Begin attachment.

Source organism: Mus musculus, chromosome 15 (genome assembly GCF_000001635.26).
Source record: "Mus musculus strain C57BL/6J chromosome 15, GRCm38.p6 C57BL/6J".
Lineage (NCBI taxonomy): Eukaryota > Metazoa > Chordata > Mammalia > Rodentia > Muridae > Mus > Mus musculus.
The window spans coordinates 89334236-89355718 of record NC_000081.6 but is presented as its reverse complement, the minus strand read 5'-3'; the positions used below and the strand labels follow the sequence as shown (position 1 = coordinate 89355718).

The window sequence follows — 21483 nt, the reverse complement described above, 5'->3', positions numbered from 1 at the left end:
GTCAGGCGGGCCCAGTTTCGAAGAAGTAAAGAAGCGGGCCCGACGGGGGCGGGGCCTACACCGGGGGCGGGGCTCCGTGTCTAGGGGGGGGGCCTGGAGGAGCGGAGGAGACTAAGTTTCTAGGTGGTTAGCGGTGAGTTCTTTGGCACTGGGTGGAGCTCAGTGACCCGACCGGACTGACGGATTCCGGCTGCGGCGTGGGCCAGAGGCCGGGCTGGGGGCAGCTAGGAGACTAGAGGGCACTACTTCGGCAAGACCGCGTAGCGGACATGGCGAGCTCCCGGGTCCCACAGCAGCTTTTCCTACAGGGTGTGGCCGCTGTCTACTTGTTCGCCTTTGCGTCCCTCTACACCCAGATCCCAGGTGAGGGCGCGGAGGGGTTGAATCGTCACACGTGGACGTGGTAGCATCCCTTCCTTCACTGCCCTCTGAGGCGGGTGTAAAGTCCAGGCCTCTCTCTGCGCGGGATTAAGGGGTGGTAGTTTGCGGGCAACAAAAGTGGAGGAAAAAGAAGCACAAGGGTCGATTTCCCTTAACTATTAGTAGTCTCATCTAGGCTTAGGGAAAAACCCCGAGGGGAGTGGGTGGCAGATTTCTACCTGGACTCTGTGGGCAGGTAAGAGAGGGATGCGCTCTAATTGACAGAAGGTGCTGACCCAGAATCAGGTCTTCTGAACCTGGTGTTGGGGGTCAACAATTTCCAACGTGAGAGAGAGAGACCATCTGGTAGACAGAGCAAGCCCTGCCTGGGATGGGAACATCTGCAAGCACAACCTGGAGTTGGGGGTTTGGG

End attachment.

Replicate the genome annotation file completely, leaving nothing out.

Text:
Source organism: Mus musculus, chromosome 15 (genome assembly GCF_000001635.26).
Source record: "Mus musculus strain C57BL/6J chromosome 15, GRCm38.p6 C57BL/6J".
Lineage (NCBI taxonomy): Eukaryota > Metazoa > Chordata > Mammalia > Rodentia > Muridae > Mus > Mus musculus.
The window spans coordinates 89334236-89355718 of record NC_000081.6 but is presented as its reverse complement, the minus strand read 5'-3'; the positions used below and the strand labels follow the sequence as shown (position 1 = coordinate 89355718).

The window sequence follows — 21483 nt, the reverse complement described above, 5'->3', positions numbered from 1 at the left end:
GTCAGGCGGGCCCAGTTTCGAAGAAGTAAAGAAGCGGGCCCGACGGGGGCGGGGCCTACACCGGGGGCGGGGCTCCGTGTCTAGGGGGGGGGCCTGGAGGAGCGGAGGAGACTAAGTTTCTAGGTGGTTAGCGGTGAGTTCTTTGGCACTGGGTGGAGCTCAGTGACCCGACCGGACTGACGGATTCCGGCTGCGGCGTGGGCCAGAGGCCGGGCTGGGGGCAGCTAGGAGACTAGAGGGCACTACTTCGGCAAGACCGCGTAGCGGACATGGCGAGCTCCCGGGTCCCACAGCAGCTTTTCCTACAGGGTGTGGCCGCTGTCTACTTGTTCGCCTTTGCGTCCCTCTACACCCAGATCCCAGGTGAGGGCGCGGAGGGGTTGAATCGTCACACGTGGACGTGGTAGCATCCCTTCCTTCACTGCCCTCTGAGGCGGGTGTAAAGTCCAGGCCTCTCTCTGCGCGGGATTAAGGGGTGGTAGTTTGCGGGCAACAAAAGTGGAGGAAAAAGAAGCACAAGGGTCGATTTCCCTTAACTATTAGTAGTCTCATCTAGGCTTAGGGAAAAACCCCGAGGGGAGTGGGTGGCAGATTTCTACCTGGACTCTGTGGGCAGGTAAGAGAGGGATGCGCTCTAATTGACAGAAGGTGCTGACCCAGAATCAGGTCTTCTGAACCTGGTGTTGGGGGTCAACAATTTCCAACGTGAGAGAGAGAGACCATCTGGTAGACAGAGCAAGCCCTGCCTGGGATGGGAACATCTGCAAGCACAACCTGGAGTTGGGGGTTTGGG